Flat roof: epdm vs tpo?


#1

Hi, I’m hoping for advice on replacement roofing. I live in the middle midwest…hot summers, cold winters. My home is a mid-century modern designed by my late father. Currently it has an epdm roof over 20 years old that was too thin to begin with. When it rains you can’t talk on the phone or hear the TV. Still, if it could be covered with another epdm layer maybe it wouldn’t be so bad. I’m also considering tpo. This house needs a whole lot of other repairs and maintenance, so cost is very much a factor. I realize contractors will promote what they use. Could someone give me objective pros and cons?

thanks,

creekgirl


#2

The noise you hear could easily be mitigated by just adding some polyisocyanurate insulation or 5/8" Dens Deck and then re-roofing. If the EPDM has performed well, I would continue to use it on a new roof. Use a minimum of 060 mil thickness this time. If you have heat problems with the roof, consider switching to TPO to help with that problem. I understand the cost issue, but keep in mind that without a good roof your other repairs will not mean much when water runs into your home.


#3

Thank you, donl. Are you saying the EPDM could be laid with a layer of insulation over the old roofing material?


#4

If you only have one original roof, the old EPDM membrane can be left in place IF you slice it up to prevent any moisture being trapped between new and old membrane. If your original system is mechanically fastened to the deck (not glued), just cut the membrane and remove the loose membrane leaving the fasteners and a small amount of membrane in place before installing a new system.
One other thing, are you saying that the original membrane is installed directly to the deck? If so, you have no fire rating. If that is the case you will need to install a thermal barrier under the new membrane.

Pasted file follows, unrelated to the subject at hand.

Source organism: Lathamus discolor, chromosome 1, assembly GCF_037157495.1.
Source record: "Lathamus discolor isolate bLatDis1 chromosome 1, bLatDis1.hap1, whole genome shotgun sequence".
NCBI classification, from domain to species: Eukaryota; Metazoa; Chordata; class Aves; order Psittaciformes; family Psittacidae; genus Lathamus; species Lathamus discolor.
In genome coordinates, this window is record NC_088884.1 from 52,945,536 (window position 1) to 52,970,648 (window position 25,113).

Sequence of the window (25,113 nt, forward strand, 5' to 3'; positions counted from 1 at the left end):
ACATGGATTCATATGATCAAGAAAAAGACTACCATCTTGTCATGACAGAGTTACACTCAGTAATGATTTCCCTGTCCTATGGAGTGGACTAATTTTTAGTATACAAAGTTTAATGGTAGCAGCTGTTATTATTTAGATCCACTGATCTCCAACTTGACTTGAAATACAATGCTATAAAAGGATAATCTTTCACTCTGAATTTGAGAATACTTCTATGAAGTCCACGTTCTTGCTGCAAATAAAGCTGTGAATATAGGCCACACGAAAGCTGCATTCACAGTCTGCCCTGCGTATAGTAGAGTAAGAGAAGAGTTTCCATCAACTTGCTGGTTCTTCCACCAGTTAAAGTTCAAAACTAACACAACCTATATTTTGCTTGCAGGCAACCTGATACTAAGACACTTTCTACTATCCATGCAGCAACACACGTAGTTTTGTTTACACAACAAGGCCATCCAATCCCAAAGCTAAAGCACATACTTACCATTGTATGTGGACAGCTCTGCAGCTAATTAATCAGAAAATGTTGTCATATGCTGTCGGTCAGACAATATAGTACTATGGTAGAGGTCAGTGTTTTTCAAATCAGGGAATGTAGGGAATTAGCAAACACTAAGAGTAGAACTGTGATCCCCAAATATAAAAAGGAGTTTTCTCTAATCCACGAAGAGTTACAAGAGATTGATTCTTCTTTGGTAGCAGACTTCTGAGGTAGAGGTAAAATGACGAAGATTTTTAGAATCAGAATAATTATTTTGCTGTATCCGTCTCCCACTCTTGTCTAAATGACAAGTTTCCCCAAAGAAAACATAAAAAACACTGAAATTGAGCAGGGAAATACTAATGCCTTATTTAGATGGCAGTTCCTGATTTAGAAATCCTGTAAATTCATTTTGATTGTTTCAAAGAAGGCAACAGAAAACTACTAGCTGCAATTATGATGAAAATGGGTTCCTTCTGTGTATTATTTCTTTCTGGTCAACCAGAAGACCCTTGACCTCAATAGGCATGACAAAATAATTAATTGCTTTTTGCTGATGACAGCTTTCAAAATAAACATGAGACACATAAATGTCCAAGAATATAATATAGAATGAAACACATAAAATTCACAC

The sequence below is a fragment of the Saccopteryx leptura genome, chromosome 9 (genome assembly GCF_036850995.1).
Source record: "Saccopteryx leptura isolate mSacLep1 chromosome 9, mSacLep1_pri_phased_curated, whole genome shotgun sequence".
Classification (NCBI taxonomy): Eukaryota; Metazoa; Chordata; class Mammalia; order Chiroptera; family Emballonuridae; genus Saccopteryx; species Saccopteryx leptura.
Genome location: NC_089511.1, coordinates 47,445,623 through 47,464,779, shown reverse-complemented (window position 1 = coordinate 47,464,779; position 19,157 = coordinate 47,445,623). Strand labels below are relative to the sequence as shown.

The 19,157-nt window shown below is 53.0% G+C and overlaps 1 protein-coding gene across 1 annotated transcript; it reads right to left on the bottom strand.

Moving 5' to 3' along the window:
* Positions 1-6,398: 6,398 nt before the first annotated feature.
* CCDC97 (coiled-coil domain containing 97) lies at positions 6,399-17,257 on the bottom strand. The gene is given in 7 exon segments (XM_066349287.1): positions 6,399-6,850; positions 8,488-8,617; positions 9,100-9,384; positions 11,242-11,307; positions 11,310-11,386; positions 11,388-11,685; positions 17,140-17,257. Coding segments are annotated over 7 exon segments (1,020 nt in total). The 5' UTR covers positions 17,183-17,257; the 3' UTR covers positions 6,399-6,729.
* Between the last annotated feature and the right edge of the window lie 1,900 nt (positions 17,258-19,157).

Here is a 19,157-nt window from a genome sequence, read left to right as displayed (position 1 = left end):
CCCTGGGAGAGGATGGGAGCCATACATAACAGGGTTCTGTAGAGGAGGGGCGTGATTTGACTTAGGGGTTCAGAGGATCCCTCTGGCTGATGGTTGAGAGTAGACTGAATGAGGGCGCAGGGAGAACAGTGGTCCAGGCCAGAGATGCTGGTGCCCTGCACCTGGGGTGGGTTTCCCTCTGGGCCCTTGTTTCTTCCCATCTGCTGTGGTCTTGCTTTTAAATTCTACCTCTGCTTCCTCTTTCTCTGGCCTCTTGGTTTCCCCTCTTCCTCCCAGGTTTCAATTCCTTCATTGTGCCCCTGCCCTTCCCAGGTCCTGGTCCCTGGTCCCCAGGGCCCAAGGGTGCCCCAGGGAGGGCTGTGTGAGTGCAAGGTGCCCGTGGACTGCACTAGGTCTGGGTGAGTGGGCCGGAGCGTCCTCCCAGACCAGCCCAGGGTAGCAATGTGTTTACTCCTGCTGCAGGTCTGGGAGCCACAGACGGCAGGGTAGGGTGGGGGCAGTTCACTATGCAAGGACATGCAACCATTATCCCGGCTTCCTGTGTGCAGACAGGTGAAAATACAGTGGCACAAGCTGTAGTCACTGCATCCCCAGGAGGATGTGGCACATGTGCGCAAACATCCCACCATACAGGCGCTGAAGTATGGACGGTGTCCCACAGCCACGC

#5

I have pretty extensive experience with both, and have worked for manufacturers of both products. Both are good products, that frankly come down to the contractor installing them. The trend in the Midwest and most of the nation is towards TPO and away from EPDM. In general, TPOs are easier to retrofit for future solar, have stronger (welded) seams and flashings. But EPDM can be manufactured in larger sheets that can often eliminate seams all together. The only things I really don’t like about EPDM are: the uncured flashings seem to dry out prematurely, if the roof is installed in any way other the fully adhered- the membrane shrinks quite a bit. And probably 80% of EPDM out there is unreinforced and easy to puncture…

TPO eliminates most of these shortcomings.
But both are good roof membranes.


#6

Thanks, donl. This was my parents’ house and I’m not sure when they had the EPDM put on cause I wasn’t living here. I think it’s pretty old…maybe the early 90’s? That being said, I do remember a marked increase in rain noise when I came to visit or talking on the phone. I remember thinking, wow, that new roof must be thin. In the 10 years I’ve been living here it’s shrunk from the edges and I’ve had to have some patching because of a leaks at a corner.

I’m concerned about structural integrity, as the ceiling is wood beams and unfinished planks, a mid-century “post-and-beam” house similar to Eichlers out in California. This is a ceiling that could not easily be replaced. So now I’m thinking, rather than another layer of roofing, I should probably have the old roofing removed to get a look at how the beams and wood plank ceiling are holding up. I’ve got carpenter ants and their debris at corners that concerns me.